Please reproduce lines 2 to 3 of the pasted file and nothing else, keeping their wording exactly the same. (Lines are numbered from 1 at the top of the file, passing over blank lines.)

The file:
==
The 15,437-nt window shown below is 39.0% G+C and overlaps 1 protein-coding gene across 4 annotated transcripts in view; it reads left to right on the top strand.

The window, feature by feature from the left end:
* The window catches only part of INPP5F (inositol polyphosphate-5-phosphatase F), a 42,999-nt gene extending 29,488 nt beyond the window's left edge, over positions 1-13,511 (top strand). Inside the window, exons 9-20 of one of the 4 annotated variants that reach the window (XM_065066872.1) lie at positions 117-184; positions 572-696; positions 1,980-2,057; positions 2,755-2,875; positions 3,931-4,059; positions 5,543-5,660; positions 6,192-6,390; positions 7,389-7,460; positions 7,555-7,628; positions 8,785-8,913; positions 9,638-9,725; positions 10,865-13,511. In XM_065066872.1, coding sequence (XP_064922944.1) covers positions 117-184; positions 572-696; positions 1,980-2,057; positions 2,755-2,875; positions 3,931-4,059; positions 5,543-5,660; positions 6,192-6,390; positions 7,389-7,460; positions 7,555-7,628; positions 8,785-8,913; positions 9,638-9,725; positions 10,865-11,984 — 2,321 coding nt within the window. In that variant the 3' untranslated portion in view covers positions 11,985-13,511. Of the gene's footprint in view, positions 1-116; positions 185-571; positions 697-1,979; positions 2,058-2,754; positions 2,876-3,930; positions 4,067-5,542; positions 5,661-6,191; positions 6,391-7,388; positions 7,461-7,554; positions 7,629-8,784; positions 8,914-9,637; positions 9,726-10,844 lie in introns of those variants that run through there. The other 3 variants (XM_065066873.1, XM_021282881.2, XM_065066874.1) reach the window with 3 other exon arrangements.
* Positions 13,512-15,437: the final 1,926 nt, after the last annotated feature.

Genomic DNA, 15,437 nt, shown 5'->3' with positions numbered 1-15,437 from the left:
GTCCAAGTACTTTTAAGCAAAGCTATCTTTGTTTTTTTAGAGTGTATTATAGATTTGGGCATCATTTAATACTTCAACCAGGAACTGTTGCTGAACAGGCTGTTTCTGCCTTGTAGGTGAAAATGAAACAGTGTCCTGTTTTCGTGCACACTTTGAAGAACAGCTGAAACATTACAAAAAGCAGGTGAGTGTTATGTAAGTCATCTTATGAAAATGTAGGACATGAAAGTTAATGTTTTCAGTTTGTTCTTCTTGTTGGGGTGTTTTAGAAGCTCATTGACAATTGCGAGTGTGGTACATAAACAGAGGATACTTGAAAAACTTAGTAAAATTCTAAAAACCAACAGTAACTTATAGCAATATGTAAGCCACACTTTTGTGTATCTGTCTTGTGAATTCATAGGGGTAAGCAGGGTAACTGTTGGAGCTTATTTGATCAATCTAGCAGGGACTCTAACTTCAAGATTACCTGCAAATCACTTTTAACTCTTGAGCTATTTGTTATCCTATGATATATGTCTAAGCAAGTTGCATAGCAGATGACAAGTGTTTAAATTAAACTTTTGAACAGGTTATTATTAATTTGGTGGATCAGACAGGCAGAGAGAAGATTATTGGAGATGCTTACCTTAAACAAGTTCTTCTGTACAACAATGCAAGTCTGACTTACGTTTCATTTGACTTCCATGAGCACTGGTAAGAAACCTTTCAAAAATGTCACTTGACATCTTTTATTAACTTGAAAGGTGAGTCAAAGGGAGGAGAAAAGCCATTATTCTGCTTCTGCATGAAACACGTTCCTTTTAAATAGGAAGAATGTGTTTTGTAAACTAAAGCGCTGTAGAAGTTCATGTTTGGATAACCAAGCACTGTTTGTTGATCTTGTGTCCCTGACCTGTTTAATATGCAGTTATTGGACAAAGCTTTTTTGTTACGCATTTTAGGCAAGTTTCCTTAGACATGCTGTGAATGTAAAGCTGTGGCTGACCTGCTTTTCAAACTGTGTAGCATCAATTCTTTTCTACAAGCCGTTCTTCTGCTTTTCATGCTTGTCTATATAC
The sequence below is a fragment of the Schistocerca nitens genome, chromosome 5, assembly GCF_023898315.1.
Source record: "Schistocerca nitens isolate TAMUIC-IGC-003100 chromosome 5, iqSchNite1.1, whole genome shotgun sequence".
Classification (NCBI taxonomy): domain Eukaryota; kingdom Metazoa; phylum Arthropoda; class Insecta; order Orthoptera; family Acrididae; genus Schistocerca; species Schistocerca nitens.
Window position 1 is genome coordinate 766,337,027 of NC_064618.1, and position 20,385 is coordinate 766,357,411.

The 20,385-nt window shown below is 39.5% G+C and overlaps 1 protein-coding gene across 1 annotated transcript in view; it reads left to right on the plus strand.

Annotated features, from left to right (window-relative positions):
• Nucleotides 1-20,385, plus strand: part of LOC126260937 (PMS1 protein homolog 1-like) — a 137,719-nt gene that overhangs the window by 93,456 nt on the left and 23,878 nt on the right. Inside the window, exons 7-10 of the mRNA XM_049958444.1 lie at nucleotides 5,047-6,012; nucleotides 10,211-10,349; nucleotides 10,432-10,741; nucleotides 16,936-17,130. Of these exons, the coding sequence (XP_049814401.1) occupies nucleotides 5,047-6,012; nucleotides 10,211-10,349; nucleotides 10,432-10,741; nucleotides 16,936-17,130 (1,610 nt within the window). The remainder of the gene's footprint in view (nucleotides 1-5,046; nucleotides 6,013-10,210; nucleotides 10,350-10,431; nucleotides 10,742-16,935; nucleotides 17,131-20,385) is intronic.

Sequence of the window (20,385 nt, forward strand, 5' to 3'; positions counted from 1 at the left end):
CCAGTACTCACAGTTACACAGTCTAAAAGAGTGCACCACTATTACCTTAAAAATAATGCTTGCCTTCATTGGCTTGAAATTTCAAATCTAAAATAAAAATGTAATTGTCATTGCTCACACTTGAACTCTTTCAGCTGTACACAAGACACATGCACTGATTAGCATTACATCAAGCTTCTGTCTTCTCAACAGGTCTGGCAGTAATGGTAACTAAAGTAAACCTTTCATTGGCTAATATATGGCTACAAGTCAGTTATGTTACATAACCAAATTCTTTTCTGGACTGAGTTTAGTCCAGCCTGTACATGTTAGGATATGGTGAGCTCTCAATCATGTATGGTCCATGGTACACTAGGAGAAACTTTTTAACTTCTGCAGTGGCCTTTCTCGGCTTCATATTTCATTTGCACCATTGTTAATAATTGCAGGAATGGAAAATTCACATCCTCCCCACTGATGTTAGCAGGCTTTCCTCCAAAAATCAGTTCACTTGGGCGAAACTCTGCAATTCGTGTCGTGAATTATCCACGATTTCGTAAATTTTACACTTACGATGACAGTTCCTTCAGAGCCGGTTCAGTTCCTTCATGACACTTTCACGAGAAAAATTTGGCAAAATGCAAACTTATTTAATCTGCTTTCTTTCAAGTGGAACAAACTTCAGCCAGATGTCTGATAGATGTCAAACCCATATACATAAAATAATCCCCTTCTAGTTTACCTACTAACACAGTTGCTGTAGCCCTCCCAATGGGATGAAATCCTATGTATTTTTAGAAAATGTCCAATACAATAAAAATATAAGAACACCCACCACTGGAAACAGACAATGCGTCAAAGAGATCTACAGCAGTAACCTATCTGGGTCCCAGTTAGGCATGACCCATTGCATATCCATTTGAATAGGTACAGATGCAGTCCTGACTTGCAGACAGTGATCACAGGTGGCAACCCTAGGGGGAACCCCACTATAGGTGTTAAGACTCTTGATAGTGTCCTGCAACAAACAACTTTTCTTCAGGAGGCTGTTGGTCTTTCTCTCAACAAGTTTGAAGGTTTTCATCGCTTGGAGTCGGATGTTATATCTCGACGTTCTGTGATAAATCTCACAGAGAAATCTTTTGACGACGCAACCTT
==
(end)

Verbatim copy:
The window, feature by feature from the left end:
* The window catches only part of INPP5F (inositol polyphosphate-5-phosphatase F), a 42,999-nt gene extending 29,488 nt beyond the window's left edge, over positions 1-13,511 (top strand). Inside the window, exons 9-20 of one of the 4 annotated variants that reach the window (XM_065066872.1) lie at positions 117-184; positions 572-696; positions 1,980-2,057; positions 2,755-2,875; positions 3,931-4,059; positions 5,543-5,660; positions 6,192-6,390; positions 7,389-7,460; positions 7,555-7,628; positions 8,785-8,913; positions 9,638-9,725; positions 10,865-13,511. In XM_065066872.1, coding sequence (XP_064922944.1) covers positions 117-184; positions 572-696; positions 1,980-2,057; positions 2,755-2,875; positions 3,931-4,059; positions 5,543-5,660; positions 6,192-6,390; positions 7,389-7,460; positions 7,555-7,628; positions 8,785-8,913; positions 9,638-9,725; positions 10,865-11,984 — 2,321 coding nt within the window. In that variant the 3' untranslated portion in view covers positions 11,985-13,511. Of the gene's footprint in view, positions 1-116; positions 185-571; positions 697-1,979; positions 2,058-2,754; positions 2,876-3,930; positions 4,067-5,542; positions 5,661-6,191; positions 6,391-7,388; positions 7,461-7,554; positions 7,629-8,784; positions 8,914-9,637; positions 9,726-10,844 lie in introns of those variants that run through there. The other 3 variants (XM_065066873.1, XM_021282881.2, XM_065066874.1) reach the window with 3 other exon arrangements.